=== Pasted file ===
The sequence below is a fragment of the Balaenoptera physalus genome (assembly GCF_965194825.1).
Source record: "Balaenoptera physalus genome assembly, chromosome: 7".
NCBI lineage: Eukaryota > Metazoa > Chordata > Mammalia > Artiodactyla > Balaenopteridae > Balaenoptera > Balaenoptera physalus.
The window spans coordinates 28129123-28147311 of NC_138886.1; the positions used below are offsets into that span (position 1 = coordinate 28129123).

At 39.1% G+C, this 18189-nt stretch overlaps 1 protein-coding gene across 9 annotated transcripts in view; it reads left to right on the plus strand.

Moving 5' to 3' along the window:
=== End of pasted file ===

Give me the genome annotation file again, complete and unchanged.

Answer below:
The sequence below is a fragment of the Balaenoptera physalus genome (assembly GCF_965194825.1).
Source record: "Balaenoptera physalus genome assembly, chromosome: 7".
NCBI lineage: Eukaryota > Metazoa > Chordata > Mammalia > Artiodactyla > Balaenopteridae > Balaenoptera > Balaenoptera physalus.
The window spans coordinates 28129123-28147311 of NC_138886.1; the positions used below are offsets into that span (position 1 = coordinate 28129123).

At 39.1% G+C, this 18189-nt stretch overlaps 1 protein-coding gene across 9 annotated transcripts in view; it reads left to right on the plus strand.

Moving 5' to 3' along the window: